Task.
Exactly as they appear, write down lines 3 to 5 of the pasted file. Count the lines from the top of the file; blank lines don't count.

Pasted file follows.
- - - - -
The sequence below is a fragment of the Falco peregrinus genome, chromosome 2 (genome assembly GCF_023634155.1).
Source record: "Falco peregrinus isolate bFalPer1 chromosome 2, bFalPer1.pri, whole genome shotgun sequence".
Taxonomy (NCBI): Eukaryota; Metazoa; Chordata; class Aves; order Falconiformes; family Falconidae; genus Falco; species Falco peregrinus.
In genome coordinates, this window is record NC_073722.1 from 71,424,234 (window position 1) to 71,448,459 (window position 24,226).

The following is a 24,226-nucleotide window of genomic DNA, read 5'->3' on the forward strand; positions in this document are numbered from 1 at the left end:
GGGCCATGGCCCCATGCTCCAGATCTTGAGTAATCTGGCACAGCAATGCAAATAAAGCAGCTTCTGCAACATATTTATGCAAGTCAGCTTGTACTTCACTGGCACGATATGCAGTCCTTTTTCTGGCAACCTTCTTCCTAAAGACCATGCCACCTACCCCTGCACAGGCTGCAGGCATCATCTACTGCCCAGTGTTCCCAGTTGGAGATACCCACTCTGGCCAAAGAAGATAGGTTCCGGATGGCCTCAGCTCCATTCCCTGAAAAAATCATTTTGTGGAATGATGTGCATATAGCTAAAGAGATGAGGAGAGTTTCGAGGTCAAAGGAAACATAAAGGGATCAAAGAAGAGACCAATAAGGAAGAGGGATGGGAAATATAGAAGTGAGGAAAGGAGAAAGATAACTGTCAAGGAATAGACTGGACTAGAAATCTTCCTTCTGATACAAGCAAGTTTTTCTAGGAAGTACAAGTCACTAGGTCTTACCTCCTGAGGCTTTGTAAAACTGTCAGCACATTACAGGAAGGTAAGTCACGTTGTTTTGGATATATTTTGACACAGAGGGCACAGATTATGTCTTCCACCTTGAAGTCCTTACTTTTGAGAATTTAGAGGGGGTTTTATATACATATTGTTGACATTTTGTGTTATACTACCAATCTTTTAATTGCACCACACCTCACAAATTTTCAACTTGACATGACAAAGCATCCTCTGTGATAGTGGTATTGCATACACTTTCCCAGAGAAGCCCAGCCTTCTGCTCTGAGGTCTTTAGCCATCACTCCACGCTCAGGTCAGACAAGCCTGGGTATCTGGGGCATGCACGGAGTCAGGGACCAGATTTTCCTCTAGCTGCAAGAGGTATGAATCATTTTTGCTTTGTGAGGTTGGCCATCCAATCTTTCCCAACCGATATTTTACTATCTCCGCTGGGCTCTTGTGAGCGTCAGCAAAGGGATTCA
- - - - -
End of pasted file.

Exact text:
Taxonomy (NCBI): Eukaryota; Metazoa; Chordata; class Aves; order Falconiformes; family Falconidae; genus Falco; species Falco peregrinus.
In genome coordinates, this window is record NC_073722.1 from 71,424,234 (window position 1) to 71,448,459 (window position 24,226).

The following is a 24,226-nucleotide window of genomic DNA, read 5'->3' on the forward strand; positions in this document are numbered from 1 at the left end: